As panel counsel for Insurance Co., Attorney no doubt learned some confidential information from Insurance Co. during those representations. Under Rule 3-310(E), if that confidential information would be material to a new representation by Attorney adverse to Insurance Co., then Rule 3-310(E) would prohibit Attorney from accepting that representation without the informed written consent of Insurance Co. Whether confidential information learned in a prior representation is material to a new representation depends, among other things, upon the facts relevant to the old and new representations, the legal positions of the parties, and the legal claims asserted in both the old and new representations. See LACBA Formal Opinion No. 463 (discussing when confidential information is material to another representation).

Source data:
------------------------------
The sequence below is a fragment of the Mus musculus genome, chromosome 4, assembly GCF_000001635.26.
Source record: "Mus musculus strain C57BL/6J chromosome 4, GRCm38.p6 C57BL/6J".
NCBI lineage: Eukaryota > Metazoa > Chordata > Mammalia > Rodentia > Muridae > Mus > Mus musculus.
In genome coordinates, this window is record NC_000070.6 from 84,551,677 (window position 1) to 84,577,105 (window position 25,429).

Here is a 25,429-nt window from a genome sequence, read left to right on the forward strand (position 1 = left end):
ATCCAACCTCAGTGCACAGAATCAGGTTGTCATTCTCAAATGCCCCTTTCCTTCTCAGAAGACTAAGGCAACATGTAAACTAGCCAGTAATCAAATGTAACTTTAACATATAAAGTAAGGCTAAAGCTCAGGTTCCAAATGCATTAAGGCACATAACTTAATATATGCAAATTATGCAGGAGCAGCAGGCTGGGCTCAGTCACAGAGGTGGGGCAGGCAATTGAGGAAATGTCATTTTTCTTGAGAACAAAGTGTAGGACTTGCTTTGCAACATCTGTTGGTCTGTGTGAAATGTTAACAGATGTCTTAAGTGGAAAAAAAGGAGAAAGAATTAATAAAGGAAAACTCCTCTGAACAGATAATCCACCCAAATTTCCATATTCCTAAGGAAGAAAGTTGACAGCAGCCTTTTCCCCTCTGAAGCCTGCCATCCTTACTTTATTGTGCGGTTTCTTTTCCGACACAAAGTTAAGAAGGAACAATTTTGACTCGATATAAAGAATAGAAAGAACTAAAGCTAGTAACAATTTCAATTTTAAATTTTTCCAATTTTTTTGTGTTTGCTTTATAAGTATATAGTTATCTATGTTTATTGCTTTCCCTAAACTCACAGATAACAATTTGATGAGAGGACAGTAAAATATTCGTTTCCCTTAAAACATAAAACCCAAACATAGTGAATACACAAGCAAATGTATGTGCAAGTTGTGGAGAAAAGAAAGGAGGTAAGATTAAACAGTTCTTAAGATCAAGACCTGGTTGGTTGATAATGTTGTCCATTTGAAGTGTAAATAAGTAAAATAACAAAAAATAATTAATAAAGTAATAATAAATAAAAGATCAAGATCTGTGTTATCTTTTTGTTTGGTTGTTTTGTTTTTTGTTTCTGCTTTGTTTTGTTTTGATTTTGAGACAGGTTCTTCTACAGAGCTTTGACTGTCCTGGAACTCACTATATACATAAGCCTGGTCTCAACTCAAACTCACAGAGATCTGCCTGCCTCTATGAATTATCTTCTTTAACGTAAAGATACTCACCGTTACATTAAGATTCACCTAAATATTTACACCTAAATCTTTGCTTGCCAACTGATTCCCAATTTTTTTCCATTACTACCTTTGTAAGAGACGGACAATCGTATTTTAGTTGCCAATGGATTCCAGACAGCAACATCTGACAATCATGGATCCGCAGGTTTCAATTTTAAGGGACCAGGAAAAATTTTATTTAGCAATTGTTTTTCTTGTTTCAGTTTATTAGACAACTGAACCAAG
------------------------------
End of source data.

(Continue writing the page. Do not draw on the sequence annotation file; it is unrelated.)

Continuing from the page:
In analyzing whether Attorney possesses confidential information material to the new representation, the nature of the proposed new representation must also be examined. In this case, Client is requesting that Law Firm B act as "Cumis counsel" for the insured. "Cumis counsel" refers to the situation in which an insurance company has reserved its rights on certain questions of coverage, but nonetheless agrees to provide a defense to the insured. In such circumstances, the insured is entitled to select independent counsel to represent the insured, at the insurance company's expense. See Assurance Company of America v. Haven (1995) 32 Cal.App.4th 78, 83-86; San Diego Naval Federal Credit Union v. Cumis Insurance Society, Inc. (1984) 162 Cal.App.3rd 358; Cal. Civ. Code § 2860. See also Blanchard v. State Farm Fire & Casualty Co. (1991) 2 Cal.App.4th 345, 349; (mere fact that insurer disputes coverage does not entitle the insured to Cumis counsel, nor does the mere presence of claims for punitive damages or damages in excess of policy limits).